The Oscar-nominated screenwriter Age, who co-wrote some of Italy's finest comedies and worked with such directors as Mario Monicelli and Sergio Leone, has died, officials said Wednesday. He was 86. Age, whose real name was Agenore Incrocci, died Tuesday in the Rome hospital where he was being treated, according to the ANSA news agency.
Age and longtime collaborator Furio Scarpelli wrote dozens of Italian comedies starting in the late 1950s, including "I Soliti Ignoti" ("Big Deal on Madonna Street"), the 1958 classic directed by Monicelli, and a year later "La Grande Guerra" ("The Great War") by the same director.
Age, (pronounced AH'-jaye), and Scarpelli won praise for their ability to observe the vices and qualities of the Italian people and distill them in a few catching lines. The 1971 movie "In Nome del Popolo Italiano," ("In the Name of the Italian People") by Dino Risi, pitted an upright magistrate investigating a murder case against a rich vulgar Italian businessman, played masterfully by Vittorio Gassman, the AP reports.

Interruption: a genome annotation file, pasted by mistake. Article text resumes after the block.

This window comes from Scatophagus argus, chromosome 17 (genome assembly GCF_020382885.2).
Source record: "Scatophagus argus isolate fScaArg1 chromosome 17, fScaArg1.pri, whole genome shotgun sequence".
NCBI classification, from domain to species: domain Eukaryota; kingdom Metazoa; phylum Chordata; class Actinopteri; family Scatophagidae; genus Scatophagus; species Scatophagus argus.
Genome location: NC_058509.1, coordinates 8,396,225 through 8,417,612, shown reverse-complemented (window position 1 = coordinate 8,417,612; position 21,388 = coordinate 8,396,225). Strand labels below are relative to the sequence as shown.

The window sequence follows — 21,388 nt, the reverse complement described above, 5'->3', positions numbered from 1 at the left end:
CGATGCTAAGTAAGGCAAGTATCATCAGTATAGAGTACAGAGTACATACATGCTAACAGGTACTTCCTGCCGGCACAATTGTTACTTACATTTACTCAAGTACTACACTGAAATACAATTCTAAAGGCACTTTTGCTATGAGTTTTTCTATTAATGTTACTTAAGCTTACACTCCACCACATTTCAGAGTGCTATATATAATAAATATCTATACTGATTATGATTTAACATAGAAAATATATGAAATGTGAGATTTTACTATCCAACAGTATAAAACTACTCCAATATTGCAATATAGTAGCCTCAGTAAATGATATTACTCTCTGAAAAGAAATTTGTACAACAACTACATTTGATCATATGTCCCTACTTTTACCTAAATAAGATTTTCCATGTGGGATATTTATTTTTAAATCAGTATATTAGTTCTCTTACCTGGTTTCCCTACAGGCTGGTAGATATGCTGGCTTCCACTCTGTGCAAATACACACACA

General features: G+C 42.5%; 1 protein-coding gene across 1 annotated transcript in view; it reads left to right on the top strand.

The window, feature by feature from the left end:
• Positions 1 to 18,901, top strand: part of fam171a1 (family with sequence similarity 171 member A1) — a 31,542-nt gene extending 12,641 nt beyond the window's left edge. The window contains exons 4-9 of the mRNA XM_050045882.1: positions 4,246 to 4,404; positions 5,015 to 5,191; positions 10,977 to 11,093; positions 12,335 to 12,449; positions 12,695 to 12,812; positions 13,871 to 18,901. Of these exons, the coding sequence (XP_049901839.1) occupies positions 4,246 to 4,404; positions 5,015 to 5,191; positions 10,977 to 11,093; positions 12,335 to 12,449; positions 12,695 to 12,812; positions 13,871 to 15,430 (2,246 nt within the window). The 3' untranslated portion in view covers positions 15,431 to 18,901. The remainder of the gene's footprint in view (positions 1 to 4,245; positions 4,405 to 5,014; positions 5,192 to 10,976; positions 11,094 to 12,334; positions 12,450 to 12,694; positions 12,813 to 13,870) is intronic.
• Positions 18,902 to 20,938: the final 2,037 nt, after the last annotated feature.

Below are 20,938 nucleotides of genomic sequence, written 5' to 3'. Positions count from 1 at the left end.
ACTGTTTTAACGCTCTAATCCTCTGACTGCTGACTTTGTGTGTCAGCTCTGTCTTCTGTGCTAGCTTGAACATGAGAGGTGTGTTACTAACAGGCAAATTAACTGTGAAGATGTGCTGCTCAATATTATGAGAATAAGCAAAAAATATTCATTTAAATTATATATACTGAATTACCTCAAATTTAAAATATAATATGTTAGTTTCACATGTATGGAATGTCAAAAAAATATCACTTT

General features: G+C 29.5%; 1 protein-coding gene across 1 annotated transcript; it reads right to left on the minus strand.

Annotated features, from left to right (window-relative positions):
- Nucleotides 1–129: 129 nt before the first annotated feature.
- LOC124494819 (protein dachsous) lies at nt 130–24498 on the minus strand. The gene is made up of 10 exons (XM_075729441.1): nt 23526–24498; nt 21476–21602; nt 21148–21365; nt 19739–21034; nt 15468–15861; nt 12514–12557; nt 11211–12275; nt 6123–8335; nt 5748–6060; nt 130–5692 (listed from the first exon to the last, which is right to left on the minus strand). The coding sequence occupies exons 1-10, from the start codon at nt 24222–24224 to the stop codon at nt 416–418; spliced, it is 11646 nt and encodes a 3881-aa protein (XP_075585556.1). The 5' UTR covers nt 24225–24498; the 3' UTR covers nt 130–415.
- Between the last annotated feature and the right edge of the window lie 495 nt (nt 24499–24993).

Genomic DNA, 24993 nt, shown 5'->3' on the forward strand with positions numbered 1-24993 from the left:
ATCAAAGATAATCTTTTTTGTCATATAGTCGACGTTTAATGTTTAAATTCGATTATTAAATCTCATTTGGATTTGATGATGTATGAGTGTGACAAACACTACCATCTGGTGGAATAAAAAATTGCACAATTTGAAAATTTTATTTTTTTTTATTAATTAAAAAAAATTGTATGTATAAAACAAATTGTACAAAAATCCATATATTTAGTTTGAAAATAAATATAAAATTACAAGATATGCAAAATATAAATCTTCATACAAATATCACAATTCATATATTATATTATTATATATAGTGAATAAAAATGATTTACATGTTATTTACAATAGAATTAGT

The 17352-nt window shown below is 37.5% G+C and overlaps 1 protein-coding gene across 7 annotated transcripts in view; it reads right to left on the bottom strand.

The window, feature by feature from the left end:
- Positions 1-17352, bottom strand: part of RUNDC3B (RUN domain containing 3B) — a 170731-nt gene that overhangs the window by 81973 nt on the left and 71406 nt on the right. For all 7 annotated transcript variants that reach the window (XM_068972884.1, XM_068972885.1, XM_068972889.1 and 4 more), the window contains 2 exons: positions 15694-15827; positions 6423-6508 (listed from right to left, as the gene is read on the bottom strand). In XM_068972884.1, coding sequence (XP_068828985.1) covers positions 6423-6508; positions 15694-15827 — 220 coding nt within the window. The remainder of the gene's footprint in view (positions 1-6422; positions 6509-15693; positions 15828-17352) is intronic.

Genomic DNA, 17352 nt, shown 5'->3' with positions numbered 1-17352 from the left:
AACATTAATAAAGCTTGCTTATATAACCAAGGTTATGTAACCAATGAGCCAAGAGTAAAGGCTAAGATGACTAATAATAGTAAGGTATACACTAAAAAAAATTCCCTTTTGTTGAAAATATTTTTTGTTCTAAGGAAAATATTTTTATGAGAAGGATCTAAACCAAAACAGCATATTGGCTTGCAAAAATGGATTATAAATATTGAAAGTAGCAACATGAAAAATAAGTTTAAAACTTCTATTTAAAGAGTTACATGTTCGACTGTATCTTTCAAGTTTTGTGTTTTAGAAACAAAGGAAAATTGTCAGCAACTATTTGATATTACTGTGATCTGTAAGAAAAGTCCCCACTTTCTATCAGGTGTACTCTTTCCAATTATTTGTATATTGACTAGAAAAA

Two other movies by Monicelli, "I Compagni" ("The Organizer") and "Casanova 70," earned Age and Scarpelli back-to-back Oscar nominations for best screenplay in 1965 and 1966, respectively. Condolences have poured in.
Rome Mayor Walter Veltroni, a movie buff, said in a statement that Age wrote "some of the most beautiful pages of our cinema." He said the duo's style "made the heart of Italian comedy beat." Age's career spanned half a century.
A native of Brescia, in northern Italy, he dropped out of law school and started contributing to humorist publications in the 1930s. After World War II, he began writing for the big screen, his first important script a 1949 movie starring Toto. A decade later he and Scarpelli established themselves as leading screenwriters.
In 1966 they ventured into the spaghetti-western genre, co-writing Leone's acclaimed "Il Buono, Il Brutto, Il Cattivo" ("The Good, the Bad and the Ugly"), starring Clint Eastwood and Lee Van Cleef. A.M.
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